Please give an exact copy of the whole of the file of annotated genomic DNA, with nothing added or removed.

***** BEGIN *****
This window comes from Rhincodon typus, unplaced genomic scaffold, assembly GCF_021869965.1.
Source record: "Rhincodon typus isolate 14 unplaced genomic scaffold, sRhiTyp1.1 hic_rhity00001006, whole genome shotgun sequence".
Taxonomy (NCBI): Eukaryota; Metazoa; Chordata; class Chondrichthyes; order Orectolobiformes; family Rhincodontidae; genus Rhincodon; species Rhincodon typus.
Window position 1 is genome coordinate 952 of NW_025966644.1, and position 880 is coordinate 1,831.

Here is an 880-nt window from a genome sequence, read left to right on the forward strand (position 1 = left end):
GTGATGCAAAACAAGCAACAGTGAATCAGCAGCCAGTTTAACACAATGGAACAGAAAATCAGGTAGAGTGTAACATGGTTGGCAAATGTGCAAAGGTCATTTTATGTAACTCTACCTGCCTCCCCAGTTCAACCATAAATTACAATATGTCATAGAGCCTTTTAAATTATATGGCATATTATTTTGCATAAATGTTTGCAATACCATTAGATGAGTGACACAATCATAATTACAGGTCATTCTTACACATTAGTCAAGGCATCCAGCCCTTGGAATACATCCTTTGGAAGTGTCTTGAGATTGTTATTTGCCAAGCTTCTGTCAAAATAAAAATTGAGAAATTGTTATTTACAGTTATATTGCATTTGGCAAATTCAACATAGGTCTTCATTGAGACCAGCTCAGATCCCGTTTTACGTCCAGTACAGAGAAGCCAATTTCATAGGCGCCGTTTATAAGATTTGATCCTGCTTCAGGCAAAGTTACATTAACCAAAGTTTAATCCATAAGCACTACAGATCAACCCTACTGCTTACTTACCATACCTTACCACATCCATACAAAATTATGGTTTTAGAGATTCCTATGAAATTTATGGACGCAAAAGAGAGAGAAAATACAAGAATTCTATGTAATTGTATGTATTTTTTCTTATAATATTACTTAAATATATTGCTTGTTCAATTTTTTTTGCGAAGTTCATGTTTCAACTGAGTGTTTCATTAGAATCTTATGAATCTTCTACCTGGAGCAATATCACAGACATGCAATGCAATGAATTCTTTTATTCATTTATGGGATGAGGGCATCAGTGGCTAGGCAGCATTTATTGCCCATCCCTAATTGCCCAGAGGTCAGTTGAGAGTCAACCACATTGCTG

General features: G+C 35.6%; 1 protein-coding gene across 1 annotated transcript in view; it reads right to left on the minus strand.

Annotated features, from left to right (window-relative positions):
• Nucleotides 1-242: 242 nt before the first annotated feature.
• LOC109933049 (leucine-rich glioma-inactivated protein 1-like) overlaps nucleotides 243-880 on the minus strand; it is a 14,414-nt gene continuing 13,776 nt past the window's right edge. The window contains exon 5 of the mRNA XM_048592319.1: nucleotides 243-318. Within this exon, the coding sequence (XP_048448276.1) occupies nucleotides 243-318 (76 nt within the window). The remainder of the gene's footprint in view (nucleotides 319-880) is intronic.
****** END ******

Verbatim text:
This window comes from Rhincodon typus, unplaced genomic scaffold, assembly GCF_021869965.1.
Source record: "Rhincodon typus isolate 14 unplaced genomic scaffold, sRhiTyp1.1 hic_rhity00001006, whole genome shotgun sequence".
Taxonomy (NCBI): Eukaryota; Metazoa; Chordata; class Chondrichthyes; order Orectolobiformes; family Rhincodontidae; genus Rhincodon; species Rhincodon typus.
Window position 1 is genome coordinate 952 of NW_025966644.1, and position 880 is coordinate 1,831.

Here is an 880-nt window from a genome sequence, read left to right on the forward strand (position 1 = left end):
GTGATGCAAAACAAGCAACAGTGAATCAGCAGCCAGTTTAACACAATGGAACAGAAAATCAGGTAGAGTGTAACATGGTTGGCAAATGTGCAAAGGTCATTTTATGTAACTCTACCTGCCTCCCCAGTTCAACCATAAATTACAATATGTCATAGAGCCTTTTAAATTATATGGCATATTATTTTGCATAAATGTTTGCAATACCATTAGATGAGTGACACAATCATAATTACAGGTCATTCTTACACATTAGTCAAGGCATCCAGCCCTTGGAATACATCCTTTGGAAGTGTCTTGAGATTGTTATTTGCCAAGCTTCTGTCAAAATAAAAATTGAGAAATTGTTATTTACAGTTATATTGCATTTGGCAAATTCAACATAGGTCTTCATTGAGACCAGCTCAGATCCCGTTTTACGTCCAGTACAGAGAAGCCAATTTCATAGGCGCCGTTTATAAGATTTGATCCTGCTTCAGGCAAAGTTACATTAACCAAAGTTTAATCCATAAGCACTACAGATCAACCCTACTGCTTACTTACCATACCTTACCACATCCATACAAAATTATGGTTTTAGAGATTCCTATGAAATTTATGGACGCAAAAGAGAGAGAAAATACAAGAATTCTATGTAATTGTATGTATTTTTTCTTATAATATTACTTAAATATATTGCTTGTTCAATTTTTTTTGCGAAGTTCATGTTTCAACTGAGTGTTTCATTAGAATCTTATGAATCTTCTACCTGGAGCAATATCACAGACATGCAATGCAATGAATTCTTTTATTCATTTATGGGATGAGGGCATCAGTGGCTAGGCAGCATTTATTGCCCATCCCTAATTGCCCAGAGGTCAGTTGAGAGTCAACCACATTGCTG

General features: G+C 35.6%; 1 protein-coding gene across 1 annotated transcript in view; it reads right to left on the minus strand.

Annotated features, from left to right (window-relative positions):
• Nucleotides 1-242: 242 nt before the first annotated feature.
• LOC109933049 (leucine-rich glioma-inactivated protein 1-like) overlaps nucleotides 243-880 on the minus strand; it is a 14,414-nt gene continuing 13,776 nt past the window's right edge. The window contains exon 5 of the mRNA XM_048592319.1: nucleotides 243-318. Within this exon, the coding sequence (XP_048448276.1) occupies nucleotides 243-318 (76 nt within the window). The remainder of the gene's footprint in view (nucleotides 319-880) is intronic.